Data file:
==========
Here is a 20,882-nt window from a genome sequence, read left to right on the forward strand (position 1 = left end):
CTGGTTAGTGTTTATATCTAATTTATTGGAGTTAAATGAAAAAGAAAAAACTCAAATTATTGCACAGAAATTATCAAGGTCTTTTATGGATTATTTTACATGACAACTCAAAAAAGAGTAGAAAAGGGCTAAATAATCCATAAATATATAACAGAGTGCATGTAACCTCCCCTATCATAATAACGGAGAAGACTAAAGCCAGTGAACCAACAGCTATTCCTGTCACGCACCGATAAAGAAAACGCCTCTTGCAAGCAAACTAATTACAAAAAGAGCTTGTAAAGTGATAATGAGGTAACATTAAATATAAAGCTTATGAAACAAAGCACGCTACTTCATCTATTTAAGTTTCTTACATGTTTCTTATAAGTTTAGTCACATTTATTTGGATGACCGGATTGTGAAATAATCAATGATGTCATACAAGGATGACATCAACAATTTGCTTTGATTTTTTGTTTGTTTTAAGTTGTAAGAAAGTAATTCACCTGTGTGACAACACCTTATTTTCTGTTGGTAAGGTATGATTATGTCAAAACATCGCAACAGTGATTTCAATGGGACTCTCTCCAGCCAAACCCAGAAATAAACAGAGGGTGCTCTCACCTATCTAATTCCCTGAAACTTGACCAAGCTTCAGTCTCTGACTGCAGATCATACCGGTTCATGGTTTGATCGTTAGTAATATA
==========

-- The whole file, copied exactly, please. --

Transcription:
Here is a 20,882-nt window from a genome sequence, read left to right on the forward strand (position 1 = left end):
CTGGTTAGTGTTTATATCTAATTTATTGGAGTTAAATGAAAAAGAAAAAACTCAAATTATTGCACAGAAATTATCAAGGTCTTTTATGGATTATTTTACATGACAACTCAAAAAAGAGTAGAAAAGGGCTAAATAATCCATAAATATATAACAGAGTGCATGTAACCTCCCCTATCATAATAACGGAGAAGACTAAAGCCAGTGAACCAACAGCTATTCCTGTCACGCACCGATAAAGAAAACGCCTCTTGCAAGCAAACTAATTACAAAAAGAGCTTGTAAAGTGATAATGAGGTAACATTAAATATAAAGCTTATGAAACAAAGCACGCTACTTCATCTATTTAAGTTTCTTACATGTTTCTTATAAGTTTAGTCACATTTATTTGGATGACCGGATTGTGAAATAATCAATGATGTCATACAAGGATGACATCAACAATTTGCTTTGATTTTTTGTTTGTTTTAAGTTGTAAGAAAGTAATTCACCTGTGTGACAACACCTTATTTTCTGTTGGTAAGGTATGATTATGTCAAAACATCGCAACAGTGATTTCAATGGGACTCTCTCCAGCCAAACCCAGAAATAAACAGAGGGTGCTCTCACCTATCTAATTCCCTGAAACTTGACCAAGCTTCAGTCTCTGACTGCAGATCATACCGGTTCATGGTTTGATCGTTAGTAATATA